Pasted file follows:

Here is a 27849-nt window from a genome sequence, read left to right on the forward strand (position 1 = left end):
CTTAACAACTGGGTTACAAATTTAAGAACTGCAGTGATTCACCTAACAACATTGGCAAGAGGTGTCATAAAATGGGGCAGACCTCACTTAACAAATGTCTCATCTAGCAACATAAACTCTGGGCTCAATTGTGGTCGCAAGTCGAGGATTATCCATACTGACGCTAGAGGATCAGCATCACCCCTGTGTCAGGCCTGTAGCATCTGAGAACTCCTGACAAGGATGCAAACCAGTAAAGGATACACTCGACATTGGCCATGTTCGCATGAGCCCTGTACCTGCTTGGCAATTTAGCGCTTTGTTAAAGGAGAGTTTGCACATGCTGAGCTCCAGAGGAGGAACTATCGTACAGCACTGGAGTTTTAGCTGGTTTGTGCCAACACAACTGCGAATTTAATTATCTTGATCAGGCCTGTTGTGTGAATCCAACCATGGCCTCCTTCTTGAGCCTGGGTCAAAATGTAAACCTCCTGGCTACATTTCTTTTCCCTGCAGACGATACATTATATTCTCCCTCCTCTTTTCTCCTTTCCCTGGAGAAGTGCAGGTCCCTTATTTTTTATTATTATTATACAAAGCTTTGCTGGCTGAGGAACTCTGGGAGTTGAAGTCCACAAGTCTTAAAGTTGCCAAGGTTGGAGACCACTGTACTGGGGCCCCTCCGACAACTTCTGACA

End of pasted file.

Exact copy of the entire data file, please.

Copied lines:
Here is a 27849-nt window from a genome sequence, read left to right on the forward strand (position 1 = left end):
CTTAACAACTGGGTTACAAATTTAAGAACTGCAGTGATTCACCTAACAACATTGGCAAGAGGTGTCATAAAATGGGGCAGACCTCACTTAACAAATGTCTCATCTAGCAACATAAACTCTGGGCTCAATTGTGGTCGCAAGTCGAGGATTATCCATACTGACGCTAGAGGATCAGCATCACCCCTGTGTCAGGCCTGTAGCATCTGAGAACTCCTGACAAGGATGCAAACCAGTAAAGGATACACTCGACATTGGCCATGTTCGCATGAGCCCTGTACCTGCTTGGCAATTTAGCGCTTTGTTAAAGGAGAGTTTGCACATGCTGAGCTCCAGAGGAGGAACTATCGTACAGCACTGGAGTTTTAGCTGGTTTGTGCCAACACAACTGCGAATTTAATTATCTTGATCAGGCCTGTTGTGTGAATCCAACCATGGCCTCCTTCTTGAGCCTGGGTCAAAATGTAAACCTCCTGGCTACATTTCTTTTCCCTGCAGACGATACATTATATTCTCCCTCCTCTTTTCTCCTTTCCCTGGAGAAGTGCAGGTCCCTTATTTTTTATTATTATTATACAAAGCTTTGCTGGCTGAGGAACTCTGGGAGTTGAAGTCCACAAGTCTTAAAGTTGCCAAGGTTGGAGACCACTGTACTGGGGCCCCTCCGACAACTTCTGACA